THW:  That certainly sounds exciting.  Can you give our readers some examples of what that might mean for them?

Margaret: Since the release of Wonderstruck on Christmas Day, we’ve had emails pour in from readers of how they’re encountering God. One woman was struggling to find a job. She began praying for wonder—asking God to give her those moments of spiritual awakening that stir her hunger for God. She went in for yet another job interview and this time was extended an offer. She wrote us let us know that it was like God had gone before her and all she had to do was show up. Her response was one of gratitude and thanks to God.

Another person began praying for wonder and stepped outside one evening. She sat in awe as seven shooting stars illuminated the sky above her. Her response was one of praise at the nearness of God and celebrating God as Creator.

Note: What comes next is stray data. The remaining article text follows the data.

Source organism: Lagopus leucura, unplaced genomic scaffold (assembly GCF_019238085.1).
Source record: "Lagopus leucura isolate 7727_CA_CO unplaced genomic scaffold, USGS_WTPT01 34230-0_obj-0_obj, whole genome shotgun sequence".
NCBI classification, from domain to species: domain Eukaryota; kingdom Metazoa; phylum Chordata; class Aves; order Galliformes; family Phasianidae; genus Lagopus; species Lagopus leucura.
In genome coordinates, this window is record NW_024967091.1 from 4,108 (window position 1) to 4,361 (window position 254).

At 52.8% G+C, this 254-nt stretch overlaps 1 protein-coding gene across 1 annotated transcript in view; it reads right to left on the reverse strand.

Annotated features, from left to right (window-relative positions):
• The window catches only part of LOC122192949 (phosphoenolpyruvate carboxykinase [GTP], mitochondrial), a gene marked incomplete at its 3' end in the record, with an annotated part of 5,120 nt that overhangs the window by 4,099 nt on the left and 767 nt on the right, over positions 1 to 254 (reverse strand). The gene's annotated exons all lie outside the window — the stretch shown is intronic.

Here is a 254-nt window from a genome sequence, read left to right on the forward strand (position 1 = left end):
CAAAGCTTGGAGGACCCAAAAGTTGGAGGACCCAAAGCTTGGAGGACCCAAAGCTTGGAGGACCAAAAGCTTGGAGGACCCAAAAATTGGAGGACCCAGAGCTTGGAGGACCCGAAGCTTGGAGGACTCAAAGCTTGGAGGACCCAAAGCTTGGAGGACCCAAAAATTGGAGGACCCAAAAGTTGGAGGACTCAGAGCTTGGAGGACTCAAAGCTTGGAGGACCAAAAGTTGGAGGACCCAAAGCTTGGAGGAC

Another reader began praying for wonder. As a stay-at-home mom surrounded by laundry and a million to-do’s, she thought, “How can God reveal his wonder in this?” Later that day, she received a text with the news that they had lost a loved one. She was able to respond with words of comfort, and prayers on their behalf. In that moment, she was reminded that even with toddlers in tow, God wanted to use her.


THW:  Are such results “typical?” (I sound like I’m interviewing a doctor who discovered a cure for a disease.)

Margaret: Well, I hope so.  I am certainly offering a ‘prescription’ for anyone experiencing a ‘boring’ walk with God, or who is feeling overwhelmed by the challenges they are facing. Through the book and Bible study, I offer a “30-Day Wonder Challenge” that invites people to take time through specific activities—including journaling, snapping photos, embracing silence, prayer, and study, that are designed to rekindle the wonder of God.

I believe that genuine wonder awaits awaits anyone willing to start looking for it in their relationships, schedule, Sabbath, and so much more. 



Margaret Feinberg’s latest book, Wonderstruck: Awaken to the Nearness of God and 7-session DVD Bible study are available on her website or

You can follow Margaret on Twitter at, or click the image to learn more.